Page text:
Access to healthy, local food matters to the health of our communities
According to the USDA, over 1 million residents statewide live in a food desert, lacking easy-access to fresh foods. This factor contributes to elevated levels of diet related diseases, depleted nutritional value of the food consumed, and removes resources from the local economy.
Residents of food deserts in the state spend approximately $311 million annually on groceries outside of their local community, commonly referred to as grocery store leakage.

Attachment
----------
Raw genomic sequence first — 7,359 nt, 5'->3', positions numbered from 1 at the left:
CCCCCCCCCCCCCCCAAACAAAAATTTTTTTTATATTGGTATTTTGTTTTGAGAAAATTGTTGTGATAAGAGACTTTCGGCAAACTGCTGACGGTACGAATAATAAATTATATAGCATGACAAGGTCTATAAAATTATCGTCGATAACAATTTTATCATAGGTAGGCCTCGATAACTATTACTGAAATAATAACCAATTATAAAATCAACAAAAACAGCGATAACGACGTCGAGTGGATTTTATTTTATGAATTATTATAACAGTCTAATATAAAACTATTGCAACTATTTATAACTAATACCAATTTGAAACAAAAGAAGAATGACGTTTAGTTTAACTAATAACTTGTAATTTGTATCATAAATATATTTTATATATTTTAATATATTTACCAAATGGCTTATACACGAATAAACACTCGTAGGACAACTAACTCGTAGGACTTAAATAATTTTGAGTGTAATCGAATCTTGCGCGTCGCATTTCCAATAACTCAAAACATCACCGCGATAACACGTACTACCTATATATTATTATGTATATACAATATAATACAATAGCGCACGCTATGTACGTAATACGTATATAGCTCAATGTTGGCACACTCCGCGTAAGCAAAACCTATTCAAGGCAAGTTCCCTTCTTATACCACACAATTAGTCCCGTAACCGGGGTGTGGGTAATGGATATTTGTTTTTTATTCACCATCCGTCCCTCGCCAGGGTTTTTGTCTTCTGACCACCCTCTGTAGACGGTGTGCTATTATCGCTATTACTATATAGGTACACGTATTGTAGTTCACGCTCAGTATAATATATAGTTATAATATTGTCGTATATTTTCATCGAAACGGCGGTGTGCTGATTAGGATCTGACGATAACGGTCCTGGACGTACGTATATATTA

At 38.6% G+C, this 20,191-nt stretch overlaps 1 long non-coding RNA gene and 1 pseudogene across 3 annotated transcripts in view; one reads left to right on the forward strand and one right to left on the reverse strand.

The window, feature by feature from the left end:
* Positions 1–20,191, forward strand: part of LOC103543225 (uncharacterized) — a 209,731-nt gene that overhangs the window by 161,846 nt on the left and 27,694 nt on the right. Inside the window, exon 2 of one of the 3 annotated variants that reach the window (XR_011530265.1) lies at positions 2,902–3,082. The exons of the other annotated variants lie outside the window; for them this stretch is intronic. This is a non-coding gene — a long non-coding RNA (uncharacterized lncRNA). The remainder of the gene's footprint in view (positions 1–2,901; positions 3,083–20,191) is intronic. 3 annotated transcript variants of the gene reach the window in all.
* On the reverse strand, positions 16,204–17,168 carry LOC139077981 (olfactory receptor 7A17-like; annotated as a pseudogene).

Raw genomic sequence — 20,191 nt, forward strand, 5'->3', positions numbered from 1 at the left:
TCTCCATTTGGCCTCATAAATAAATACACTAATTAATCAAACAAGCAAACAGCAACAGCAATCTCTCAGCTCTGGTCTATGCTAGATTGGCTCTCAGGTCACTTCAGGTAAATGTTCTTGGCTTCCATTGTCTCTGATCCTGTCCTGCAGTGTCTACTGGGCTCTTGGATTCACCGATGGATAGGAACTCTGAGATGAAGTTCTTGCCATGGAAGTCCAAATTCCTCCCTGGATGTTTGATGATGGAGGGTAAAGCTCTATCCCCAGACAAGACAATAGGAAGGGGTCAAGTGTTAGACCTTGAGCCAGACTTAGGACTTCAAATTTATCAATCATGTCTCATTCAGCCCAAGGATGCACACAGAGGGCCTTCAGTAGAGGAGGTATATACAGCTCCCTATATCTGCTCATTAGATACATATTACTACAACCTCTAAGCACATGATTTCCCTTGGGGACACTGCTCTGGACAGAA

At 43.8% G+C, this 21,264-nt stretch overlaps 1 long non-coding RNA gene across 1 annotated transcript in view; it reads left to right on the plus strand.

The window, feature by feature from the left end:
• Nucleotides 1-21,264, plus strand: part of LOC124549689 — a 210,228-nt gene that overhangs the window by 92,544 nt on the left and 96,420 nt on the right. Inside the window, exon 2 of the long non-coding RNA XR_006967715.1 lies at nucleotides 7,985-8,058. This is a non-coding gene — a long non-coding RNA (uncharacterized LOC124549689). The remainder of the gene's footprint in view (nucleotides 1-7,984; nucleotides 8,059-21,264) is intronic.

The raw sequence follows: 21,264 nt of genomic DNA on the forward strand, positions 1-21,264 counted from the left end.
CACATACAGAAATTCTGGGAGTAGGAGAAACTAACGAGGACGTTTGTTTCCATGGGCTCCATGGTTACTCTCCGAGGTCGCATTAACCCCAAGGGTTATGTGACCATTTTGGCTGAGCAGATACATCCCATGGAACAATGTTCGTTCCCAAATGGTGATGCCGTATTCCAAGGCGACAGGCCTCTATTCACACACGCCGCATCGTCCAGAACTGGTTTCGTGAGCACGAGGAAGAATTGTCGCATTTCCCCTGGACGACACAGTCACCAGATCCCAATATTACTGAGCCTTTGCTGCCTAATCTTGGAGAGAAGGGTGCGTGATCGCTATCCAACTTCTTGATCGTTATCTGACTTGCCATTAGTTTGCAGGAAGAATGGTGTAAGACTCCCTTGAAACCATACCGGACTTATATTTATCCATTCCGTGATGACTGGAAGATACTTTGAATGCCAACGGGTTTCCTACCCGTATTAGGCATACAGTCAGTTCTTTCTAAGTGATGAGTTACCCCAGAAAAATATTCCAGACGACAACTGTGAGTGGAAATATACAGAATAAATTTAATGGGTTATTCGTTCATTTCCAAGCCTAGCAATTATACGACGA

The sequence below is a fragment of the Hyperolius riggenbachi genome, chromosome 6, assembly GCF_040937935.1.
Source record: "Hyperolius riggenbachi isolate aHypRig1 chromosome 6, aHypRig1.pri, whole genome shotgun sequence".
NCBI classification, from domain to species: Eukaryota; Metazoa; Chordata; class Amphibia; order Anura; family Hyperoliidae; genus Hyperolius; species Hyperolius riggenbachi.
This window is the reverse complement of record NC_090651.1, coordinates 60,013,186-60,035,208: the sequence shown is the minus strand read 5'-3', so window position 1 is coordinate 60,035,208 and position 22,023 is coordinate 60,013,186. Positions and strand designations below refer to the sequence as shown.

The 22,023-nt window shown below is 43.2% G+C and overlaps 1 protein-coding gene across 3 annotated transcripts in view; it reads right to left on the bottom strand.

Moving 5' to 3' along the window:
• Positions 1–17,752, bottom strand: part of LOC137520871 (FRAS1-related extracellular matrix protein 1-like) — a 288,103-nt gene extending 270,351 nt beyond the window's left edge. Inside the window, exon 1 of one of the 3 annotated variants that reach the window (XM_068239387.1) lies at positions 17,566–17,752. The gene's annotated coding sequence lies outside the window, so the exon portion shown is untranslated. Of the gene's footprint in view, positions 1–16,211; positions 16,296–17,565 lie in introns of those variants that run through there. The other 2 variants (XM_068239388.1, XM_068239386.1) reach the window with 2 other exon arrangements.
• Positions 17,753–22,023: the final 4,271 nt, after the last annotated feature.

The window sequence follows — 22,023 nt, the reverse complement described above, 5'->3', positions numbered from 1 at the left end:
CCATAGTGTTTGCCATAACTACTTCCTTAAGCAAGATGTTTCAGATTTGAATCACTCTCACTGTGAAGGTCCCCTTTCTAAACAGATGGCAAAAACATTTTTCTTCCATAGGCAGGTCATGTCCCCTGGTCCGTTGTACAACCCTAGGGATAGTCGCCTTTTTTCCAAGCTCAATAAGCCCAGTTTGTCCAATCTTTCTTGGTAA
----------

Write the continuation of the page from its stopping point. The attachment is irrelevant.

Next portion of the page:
– Access to Healthy Food in South Carolina: A Report by the South Carolina Food Access Task Force
Eating local also means reducing the impact on our environment
The further our food travels, the more environmental resources we use to move our food from the farmer to our tables.